The complaints are going to be more important for you, because if someone complains that a product doesn’t have a lot of material on blank or doesn’t do blank, that would definitely be something to include in your information product.
Check out alibaba.com. This is like Amazon.com for the world market. Since you have an information product, you should have no problem selling internationally.
Pinterest’s page of most popular items for ideas. This is great if you think your audience might be predominately female. Believe it or not, Pinterest drives more traffic than Google+, Twitter and LinkedIn combined. It’s second only to Facebook. Think about how you could make it easier to make or explain something on the site.
Or maybe you already use Pinterest (or even Etsy), maybe you’re an artist, maybe you like to make things with your hands. You could create a short guide on how to get started or make some videos filming the process in more detail.
The site has a lot of non-female related things, too. They have sections on architecture, education, finance, health, science and technology. I would recommend going here even if you don’t have a large female audience. You can never check out too many places.
Take a look at the top online magazines here in the resources. See if you can find one that seems somewhat unique or tailored to a specific group. Those already have a big group of readers. How could you create a niche information product based on one of those?
There’s also a list of really nichy magazines in there to show you how specific you can get.
These are all good places to start, but you don’t even have to be this structured. Just be more observant while you’re walking around or searching the web. Click on random things on the front page of Amazon and eBay or use a random word generator. Anything can be an inspiration for a successful business.
If you look through all those sites and still can’t find anything, there’s a good list of niches below for which I’d like to thank nichehacks.com. Check out that site for some of the best material on finding niches I’ve seen anywhere.
At this point, I would actually open up some tabs in your browser and use some of the channels and methods I mentioned to try to come up with a handful of ideas.
When you’re done, check out the next video. I’m gonna walk you through some tools you can use to find out a general idea of the size of your market and where your customers are located.
So I have to thank Louis Ogden at Cloud Income for this idea. This is Flippa, and Flippa is a site to buy and sell websites or entire businesses. When you first get there you’ll have to create a screen name and login. And then you go to the advanced search page.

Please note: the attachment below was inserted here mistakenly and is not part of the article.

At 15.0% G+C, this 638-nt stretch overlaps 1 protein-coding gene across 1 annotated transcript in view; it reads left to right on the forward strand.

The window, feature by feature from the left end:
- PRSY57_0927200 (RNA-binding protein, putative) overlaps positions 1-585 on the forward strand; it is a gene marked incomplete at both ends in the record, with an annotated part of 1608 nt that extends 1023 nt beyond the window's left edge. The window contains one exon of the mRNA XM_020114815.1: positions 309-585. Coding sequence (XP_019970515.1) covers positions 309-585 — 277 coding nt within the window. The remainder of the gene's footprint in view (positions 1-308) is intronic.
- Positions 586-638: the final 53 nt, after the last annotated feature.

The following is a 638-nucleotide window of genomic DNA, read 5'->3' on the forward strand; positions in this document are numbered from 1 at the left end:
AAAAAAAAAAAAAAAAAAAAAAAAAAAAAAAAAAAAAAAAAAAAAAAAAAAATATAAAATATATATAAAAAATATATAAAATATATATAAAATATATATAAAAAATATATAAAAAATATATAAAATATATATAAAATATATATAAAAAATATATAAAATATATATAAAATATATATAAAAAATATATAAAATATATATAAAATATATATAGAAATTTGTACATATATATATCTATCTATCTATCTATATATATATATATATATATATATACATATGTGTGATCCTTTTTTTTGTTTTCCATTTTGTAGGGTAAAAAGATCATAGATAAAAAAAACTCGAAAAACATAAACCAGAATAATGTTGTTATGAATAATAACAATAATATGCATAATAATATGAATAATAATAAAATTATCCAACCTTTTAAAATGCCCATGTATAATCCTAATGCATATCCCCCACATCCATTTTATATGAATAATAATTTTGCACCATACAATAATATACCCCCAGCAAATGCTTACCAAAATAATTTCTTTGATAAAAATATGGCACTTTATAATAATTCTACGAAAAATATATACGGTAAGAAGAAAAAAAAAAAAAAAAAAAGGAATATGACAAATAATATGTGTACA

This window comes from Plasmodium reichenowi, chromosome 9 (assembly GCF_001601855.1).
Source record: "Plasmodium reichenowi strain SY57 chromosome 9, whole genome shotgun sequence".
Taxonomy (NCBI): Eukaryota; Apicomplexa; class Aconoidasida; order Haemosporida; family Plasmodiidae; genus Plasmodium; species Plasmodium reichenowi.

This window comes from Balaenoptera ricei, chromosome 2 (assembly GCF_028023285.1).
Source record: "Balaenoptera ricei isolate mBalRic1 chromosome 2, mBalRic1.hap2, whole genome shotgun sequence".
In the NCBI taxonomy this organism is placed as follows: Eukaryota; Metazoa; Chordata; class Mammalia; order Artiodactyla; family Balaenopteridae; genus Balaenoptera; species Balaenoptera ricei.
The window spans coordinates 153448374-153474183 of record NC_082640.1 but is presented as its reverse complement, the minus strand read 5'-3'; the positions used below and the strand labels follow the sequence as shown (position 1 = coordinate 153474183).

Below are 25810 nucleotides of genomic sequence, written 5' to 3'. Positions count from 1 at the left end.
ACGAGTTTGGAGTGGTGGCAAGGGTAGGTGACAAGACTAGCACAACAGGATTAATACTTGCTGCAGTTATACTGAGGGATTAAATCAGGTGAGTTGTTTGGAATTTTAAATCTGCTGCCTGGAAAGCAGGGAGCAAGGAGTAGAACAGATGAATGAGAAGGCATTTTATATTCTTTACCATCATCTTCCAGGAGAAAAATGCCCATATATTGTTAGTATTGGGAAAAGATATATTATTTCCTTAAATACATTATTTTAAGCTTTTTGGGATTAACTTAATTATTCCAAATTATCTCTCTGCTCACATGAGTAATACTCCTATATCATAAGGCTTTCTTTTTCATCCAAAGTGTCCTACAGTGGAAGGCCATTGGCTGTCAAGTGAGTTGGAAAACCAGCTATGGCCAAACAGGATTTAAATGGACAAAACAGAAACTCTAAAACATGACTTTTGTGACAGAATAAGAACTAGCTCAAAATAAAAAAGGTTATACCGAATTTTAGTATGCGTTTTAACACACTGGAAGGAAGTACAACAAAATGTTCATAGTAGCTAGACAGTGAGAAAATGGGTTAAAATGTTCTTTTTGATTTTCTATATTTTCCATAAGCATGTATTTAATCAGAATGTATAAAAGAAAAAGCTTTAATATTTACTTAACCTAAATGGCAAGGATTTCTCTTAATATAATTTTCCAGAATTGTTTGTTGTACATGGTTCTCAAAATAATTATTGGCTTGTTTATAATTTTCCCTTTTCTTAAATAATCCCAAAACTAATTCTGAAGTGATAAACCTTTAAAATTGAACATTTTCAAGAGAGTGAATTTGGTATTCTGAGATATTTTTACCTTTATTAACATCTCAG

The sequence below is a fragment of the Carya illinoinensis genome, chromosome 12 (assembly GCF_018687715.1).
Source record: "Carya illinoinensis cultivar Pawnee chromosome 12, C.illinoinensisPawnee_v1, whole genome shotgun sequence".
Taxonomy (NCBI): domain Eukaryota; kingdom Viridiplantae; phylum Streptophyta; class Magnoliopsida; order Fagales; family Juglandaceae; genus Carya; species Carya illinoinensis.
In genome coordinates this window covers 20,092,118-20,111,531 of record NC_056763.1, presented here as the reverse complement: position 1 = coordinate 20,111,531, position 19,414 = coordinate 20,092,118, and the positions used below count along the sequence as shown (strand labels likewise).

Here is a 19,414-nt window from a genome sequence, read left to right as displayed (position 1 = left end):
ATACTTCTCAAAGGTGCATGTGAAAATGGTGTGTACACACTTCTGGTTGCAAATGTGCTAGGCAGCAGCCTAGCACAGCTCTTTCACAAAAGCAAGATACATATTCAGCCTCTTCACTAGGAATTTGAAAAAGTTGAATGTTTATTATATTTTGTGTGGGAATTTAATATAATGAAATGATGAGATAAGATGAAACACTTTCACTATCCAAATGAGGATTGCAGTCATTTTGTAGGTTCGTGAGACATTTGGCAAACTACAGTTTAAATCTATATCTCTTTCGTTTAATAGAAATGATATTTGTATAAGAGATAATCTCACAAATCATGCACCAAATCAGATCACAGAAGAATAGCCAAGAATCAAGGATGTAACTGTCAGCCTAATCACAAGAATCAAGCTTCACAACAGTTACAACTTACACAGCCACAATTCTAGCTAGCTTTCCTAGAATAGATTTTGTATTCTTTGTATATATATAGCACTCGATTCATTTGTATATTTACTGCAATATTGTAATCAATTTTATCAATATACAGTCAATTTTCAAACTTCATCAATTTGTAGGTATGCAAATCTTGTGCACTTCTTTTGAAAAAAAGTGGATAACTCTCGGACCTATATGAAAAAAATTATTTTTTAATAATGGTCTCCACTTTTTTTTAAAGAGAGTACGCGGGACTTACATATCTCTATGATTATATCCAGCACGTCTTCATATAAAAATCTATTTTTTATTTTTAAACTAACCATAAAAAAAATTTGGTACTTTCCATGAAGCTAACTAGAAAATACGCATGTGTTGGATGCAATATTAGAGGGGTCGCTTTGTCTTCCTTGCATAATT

Once you’re there we’re gonna change a couple of these things. We’re gonna pick just auctions, we’ll go down to won listings. These are all the businesses that were sold. Just websites since we are creating an information product. You can add a keyword at the top also but we’re just looking for ideas.
We’re going to do between one year and any age, but we just want a site that has a little bit of history to it. For the profit, we’ll do $2,000 or more. You can pick whatever you want here, whatever you’d be happy with as a revenue or profit source.
You can check this to see if they’ve verified their Google AdSense data. It’ll reduce the results by a lot. But it’ll give you more exact information. But again, we’re just looking for ideas.
Once you’re done there, you click on search listings. You can save the search if you want. Here is a list of sites that are currently for sale right now. These are entire sites. We’re looking in the titles here for good ideas for niches for an information product. We had photographers, we had games, banks.
You can change the site to certain category or niche, you can base it on the number of visitors or the age of the site.
Sometimes you’ll see ones with the URLs hidden. You’ll also see some private deal flows. Just ignore those, we’re just looking for niche ideas.
You can order the price or the auction bids from highest to lowest so in case you want to see something that sells for an extremely high price.
You can check out comments also if you click on the link for one of the listings. It says the site is obviously on computer or video games. You can see the traffic, you can see how much it makes.
The seller will also give you a little more information, a little more description. If you go all the way to the bottom, you can see comments and these are questions that people asked and hopefully the owner of the site responded and it’ll give you a little more information on the site.
And this is Flippa.